Habitual runners continue their habit for one reason...endorphins. The same chemicals that are released in the brain after sex. When one runs long enough to gt that "second wind," what they are really getting is a dose of endorphins. I'm suprised they don't want a cigarette afterwards. But the more people run, the further they have to run to get that endorphin release. I'd rather have sex, myself.

Can't run, won't run

Post 8

Cheerful Dragon

Any form of exercise, if continued for long enough, will release endorphins. I go for a brisk (3.5+ mph) walk for half-an-hour every lunch time. At first it was tedious, now I enjoy it.

Dancing also releases endorphins. If you pick the right music (something with a good beat and a good tune) this will also make you feel good. Then there is the advantage of a social gathering with like-minded people, laughing and telling jokes and generally having a good time.

Running on my own or barn-dancing. Tough decision - I don't think! smiley - winkeye

Can't run, won't run

Post 9


I used to find that once my body had adjusted (usually after the first mile) running was similar to meditation. Other times I used to find myself sorting out problems whilst running. I should point out that I was fortunate enough to be able to run on country footpaths or lanes which were condusive to enjoying the experience but now I live in a suberban environment, I don't enjoy running outside at all and have resorted to the treadmill in my local leisure centre which is boring!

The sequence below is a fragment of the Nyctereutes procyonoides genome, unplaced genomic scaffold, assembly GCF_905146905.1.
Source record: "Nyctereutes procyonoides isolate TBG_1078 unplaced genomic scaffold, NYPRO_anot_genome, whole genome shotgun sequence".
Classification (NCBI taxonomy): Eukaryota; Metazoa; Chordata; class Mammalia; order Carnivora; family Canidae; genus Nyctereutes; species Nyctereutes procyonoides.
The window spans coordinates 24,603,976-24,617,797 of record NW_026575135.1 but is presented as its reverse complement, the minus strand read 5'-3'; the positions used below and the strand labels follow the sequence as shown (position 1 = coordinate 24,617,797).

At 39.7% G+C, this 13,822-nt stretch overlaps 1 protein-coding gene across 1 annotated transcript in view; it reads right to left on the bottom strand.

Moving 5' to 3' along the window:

Can't run, won't run

Post 10

Cheerful Dragon

I used to walk between 6 and 8 miles every working day. I found that my mind would drift onto any subject except walking, because the route was so familiar. Of course, my brain switched back to the job in hand when I had to cross a road, otherwise we probably wouldn't be having this conversation.

Can't run, won't run

Post 11


I run (and walk) almost entirely when I'm going somewhere. While I do believe staying in shape is important, I just don't get around to leaving the house for no other reason at all than to run around the block. But for several months I worked about 1 1/2 mile from the train station, and I'd often run/jog the way. It helped me get in shape somewhat (not majorly, just a short run twice a day, but more than sitting on my butt smiley - smiley) and it'd also save a little time (about 5-10 mins each way, but that too adds up over time..) I'd push my speed a little so I was breathing faster but I wouldn't push myself so I'm really hurting, I don't believe in pushing any sport so far it is really unpleasant or painful, I don't have to win a race or anything.

Can't run, won't run

Post 12

Cheerful Dragon

I once read a magazine article on exercise where a doctor said: "Any one who believes the old adage 'No pain, no gain' needs their head examined.' I agree (but then a doctor should know what he's talking about). Pain is the body's way of telling you that something is wrong. Ignore it at your peril.

Key: Complain about this post

More Conversations for Running

Write an Entry

"The Hitchhiker's Guide to the Galaxy is a wholly remarkable book. It has been compiled and recompiled many times and under many different editorships. It contains contributions from countless numbers of travellers and researchers."

Write an entry
Read more